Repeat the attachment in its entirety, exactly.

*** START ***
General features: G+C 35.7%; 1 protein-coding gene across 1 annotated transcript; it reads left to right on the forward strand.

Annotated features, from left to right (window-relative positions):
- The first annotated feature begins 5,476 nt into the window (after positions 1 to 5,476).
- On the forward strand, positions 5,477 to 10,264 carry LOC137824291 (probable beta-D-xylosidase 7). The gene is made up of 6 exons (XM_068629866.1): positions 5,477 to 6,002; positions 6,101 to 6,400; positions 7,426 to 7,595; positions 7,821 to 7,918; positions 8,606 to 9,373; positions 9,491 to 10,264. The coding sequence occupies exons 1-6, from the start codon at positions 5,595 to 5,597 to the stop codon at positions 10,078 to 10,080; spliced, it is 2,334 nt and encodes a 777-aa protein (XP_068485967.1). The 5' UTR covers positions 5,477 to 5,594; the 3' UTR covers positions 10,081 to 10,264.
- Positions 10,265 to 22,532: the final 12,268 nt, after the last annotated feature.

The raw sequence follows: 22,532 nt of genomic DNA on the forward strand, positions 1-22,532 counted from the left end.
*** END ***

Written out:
General features: G+C 35.7%; 1 protein-coding gene across 1 annotated transcript; it reads left to right on the forward strand.

Annotated features, from left to right (window-relative positions):
- The first annotated feature begins 5,476 nt into the window (after positions 1 to 5,476).
- On the forward strand, positions 5,477 to 10,264 carry LOC137824291 (probable beta-D-xylosidase 7). The gene is made up of 6 exons (XM_068629866.1): positions 5,477 to 6,002; positions 6,101 to 6,400; positions 7,426 to 7,595; positions 7,821 to 7,918; positions 8,606 to 9,373; positions 9,491 to 10,264. The coding sequence occupies exons 1-6, from the start codon at positions 5,595 to 5,597 to the stop codon at positions 10,078 to 10,080; spliced, it is 2,334 nt and encodes a 777-aa protein (XP_068485967.1). The 5' UTR covers positions 5,477 to 5,594; the 3' UTR covers positions 10,081 to 10,264.
- Positions 10,265 to 22,532: the final 12,268 nt, after the last annotated feature.

The raw sequence follows: 22,532 nt of genomic DNA on the forward strand, positions 1-22,532 counted from the left end.